a1 University of Minnesota, Minneapolis, Minnesota
It has long been axiomatic in the study of postbiblical Judaism that prophecy had become a dormant institution. For scholars studying Judaism in its many ancient manifestations, prophecy was a phenomenon closely related to the heritage of biblical Israel. It disappeared as biblical Israel gave way to Judaism in the aftermath of the Babylonian exile. This scholarly assumption has found support in several texts from ancient Judaism that indeed espouse such a position. In recent years, the dominance of this consensus has begun to wither away as scholars have become both more fully aware of the diverse forms of Judaism in the Second Temple and rabbinic periods and more sensitive to the multiple modes of religious piety in ancient Judaism. In this article, I would like to extend the contours of this conversation by mapping out some methodological rubrics for the study of prophecy in ancient Judaism and discuss one context for the application of this methodology—the Qumran community.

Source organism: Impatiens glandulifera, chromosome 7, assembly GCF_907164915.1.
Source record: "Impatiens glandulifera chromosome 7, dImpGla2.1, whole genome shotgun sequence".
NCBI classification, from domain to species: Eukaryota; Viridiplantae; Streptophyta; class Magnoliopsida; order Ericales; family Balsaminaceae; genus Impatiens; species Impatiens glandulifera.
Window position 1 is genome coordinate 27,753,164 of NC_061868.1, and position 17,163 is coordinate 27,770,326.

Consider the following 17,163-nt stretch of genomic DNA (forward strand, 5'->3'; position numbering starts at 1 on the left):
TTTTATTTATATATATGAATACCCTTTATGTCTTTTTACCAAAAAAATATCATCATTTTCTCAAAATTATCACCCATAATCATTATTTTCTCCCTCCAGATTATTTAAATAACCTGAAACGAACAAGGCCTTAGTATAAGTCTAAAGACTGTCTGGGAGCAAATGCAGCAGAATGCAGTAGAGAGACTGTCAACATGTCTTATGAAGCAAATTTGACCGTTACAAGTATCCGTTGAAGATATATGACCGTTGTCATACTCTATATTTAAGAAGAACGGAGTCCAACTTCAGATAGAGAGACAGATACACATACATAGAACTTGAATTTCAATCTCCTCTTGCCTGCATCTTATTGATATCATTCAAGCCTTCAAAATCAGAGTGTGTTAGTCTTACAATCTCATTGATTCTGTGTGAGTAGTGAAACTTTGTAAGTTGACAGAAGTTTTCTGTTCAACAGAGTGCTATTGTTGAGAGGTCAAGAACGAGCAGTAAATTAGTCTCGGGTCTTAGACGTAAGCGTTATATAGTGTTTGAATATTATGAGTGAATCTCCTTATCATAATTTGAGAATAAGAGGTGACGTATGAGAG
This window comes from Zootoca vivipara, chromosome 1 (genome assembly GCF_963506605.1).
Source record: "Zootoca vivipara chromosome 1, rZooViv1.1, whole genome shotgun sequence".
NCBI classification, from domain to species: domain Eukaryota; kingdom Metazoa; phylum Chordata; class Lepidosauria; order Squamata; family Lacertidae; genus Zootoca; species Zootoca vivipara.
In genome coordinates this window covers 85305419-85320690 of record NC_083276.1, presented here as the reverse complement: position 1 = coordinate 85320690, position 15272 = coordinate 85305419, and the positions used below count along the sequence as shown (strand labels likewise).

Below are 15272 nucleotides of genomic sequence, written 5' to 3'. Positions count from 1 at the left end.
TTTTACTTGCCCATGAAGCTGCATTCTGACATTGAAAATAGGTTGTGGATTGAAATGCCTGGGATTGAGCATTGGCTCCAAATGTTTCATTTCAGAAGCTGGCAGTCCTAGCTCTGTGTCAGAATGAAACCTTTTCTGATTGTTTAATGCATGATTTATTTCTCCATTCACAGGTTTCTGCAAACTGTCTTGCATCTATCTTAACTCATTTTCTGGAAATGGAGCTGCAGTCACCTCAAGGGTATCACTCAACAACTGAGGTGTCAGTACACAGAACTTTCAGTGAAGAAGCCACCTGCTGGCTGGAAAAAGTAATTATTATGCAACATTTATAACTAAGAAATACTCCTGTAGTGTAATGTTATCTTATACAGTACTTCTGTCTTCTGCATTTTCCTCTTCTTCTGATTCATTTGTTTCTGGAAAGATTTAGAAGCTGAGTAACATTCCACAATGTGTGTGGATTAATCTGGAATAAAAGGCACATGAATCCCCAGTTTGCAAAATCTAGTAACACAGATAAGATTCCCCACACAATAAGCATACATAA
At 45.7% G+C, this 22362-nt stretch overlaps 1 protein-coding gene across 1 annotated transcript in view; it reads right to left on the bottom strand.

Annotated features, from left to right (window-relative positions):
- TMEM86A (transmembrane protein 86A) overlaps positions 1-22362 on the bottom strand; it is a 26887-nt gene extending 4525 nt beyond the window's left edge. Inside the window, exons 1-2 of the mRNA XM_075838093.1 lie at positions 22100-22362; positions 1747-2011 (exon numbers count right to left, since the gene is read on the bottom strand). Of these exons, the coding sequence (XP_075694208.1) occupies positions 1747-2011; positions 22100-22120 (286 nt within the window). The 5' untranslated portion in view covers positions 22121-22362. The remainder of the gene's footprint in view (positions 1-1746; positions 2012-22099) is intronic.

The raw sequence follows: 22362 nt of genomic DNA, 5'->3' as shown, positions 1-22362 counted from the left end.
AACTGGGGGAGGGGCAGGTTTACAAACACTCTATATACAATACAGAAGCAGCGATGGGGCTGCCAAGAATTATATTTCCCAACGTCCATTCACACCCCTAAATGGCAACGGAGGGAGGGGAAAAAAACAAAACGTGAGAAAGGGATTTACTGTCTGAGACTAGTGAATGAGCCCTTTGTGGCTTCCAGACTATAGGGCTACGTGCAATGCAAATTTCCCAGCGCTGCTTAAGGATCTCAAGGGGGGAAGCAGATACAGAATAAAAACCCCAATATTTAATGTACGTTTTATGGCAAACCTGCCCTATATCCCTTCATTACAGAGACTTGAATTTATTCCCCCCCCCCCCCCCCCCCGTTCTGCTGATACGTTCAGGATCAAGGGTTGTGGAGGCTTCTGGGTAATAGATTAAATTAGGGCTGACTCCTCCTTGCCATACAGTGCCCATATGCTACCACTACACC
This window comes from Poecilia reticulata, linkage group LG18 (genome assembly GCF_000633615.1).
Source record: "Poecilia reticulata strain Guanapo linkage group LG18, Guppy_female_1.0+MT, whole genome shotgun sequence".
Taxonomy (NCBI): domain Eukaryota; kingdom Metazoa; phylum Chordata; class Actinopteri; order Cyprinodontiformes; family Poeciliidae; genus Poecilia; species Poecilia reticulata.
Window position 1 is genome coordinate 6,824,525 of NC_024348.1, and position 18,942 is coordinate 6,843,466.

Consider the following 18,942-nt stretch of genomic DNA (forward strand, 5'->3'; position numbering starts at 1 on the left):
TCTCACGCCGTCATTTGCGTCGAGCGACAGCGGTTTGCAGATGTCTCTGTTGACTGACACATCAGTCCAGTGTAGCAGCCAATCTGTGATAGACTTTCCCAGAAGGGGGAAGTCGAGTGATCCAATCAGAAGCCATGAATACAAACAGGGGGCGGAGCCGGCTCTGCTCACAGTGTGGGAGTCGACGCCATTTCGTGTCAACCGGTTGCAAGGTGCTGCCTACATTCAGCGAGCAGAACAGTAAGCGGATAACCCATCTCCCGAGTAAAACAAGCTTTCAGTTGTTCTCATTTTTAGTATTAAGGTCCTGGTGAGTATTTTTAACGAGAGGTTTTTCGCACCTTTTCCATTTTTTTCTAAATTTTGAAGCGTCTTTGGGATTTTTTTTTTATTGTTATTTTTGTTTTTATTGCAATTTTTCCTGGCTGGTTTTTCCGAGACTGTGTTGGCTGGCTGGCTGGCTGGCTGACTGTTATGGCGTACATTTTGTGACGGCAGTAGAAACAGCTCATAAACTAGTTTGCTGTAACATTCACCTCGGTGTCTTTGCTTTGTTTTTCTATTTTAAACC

1. This article is based on some of the methods employed and conclusions reached in Alex P. Jassen, Mediating the Divine: Prophecy and Revelation in the Dead Sea Scrolls and Second Temple Judaism (Leiden: E. J. Brill, 2007) [Google Scholar]. Thank you to the publisher for permission to reprint some overlapping content. Earlier versions of portions of this article were presented at the 2005 and 2006 annual meetings of the Association for Jewish Studies. Thank you to all those in attendance for their helpful feedback. All Hebrew Bible translations follow NJPS unless otherwise noted.